Washington – A Libyan man suspected of plotting al-Qaeda’s 1998 bombings of US embassies in Africa has died in a New York hospital days before he was to stand trial, said his lawyer.
Nazih Abdul-Hamed al-Ruqai, aka Abu Anas al-Libi, suffered from advanced liver cancer and in 2013 was captured by US troops in a raid in Tripoli.
Al-Libi, 50, died yesterday after his condition significantly deteriorated, his lawyer Bernard Kleinman told The Washington Post.
Al-Libi, a computer expert, was scheduled to go on trial in New York on January 12.
He was charged with conspiracy to commit murder and pleaded not guilty.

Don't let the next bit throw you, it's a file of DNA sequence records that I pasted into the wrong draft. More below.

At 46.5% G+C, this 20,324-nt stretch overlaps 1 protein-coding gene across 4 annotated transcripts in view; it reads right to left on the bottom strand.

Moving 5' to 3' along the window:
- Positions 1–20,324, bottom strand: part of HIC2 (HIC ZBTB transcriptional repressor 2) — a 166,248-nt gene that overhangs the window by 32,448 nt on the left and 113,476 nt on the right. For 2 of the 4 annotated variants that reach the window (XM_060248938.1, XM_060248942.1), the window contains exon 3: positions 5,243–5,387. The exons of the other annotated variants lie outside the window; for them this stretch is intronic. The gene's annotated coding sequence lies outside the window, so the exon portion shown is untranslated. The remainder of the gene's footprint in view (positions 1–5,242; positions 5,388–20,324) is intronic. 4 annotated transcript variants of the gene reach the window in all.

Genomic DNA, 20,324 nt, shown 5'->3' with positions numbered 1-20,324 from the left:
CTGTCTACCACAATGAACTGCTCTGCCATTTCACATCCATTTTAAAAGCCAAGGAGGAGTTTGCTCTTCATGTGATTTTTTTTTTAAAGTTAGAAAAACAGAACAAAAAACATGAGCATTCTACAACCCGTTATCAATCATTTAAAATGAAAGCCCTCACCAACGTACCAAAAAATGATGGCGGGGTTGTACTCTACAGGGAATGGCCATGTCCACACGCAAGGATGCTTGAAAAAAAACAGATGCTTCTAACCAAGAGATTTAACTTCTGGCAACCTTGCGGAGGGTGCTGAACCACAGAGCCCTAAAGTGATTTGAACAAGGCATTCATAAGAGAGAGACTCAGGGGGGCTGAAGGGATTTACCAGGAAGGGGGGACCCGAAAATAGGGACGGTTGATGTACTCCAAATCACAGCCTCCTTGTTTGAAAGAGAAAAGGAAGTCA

In 2000, a US court indicted al-Libi for taking part in the al-Qaeda-led bombings of US embassies in Kenya and Tanzania, which killed 224 people.
The US had also offered a $5-million reward for his capture.
Following his detention in October 2013, al-Libi was interrogated aboard the US warship San Antonio and taken to New York.
His co-accused in the same case are Khalid al-Fawwaz, a Saudi, and Adel Abdel-Bary, an Egyptian. Both men were extradited to the US from Britain in 2012.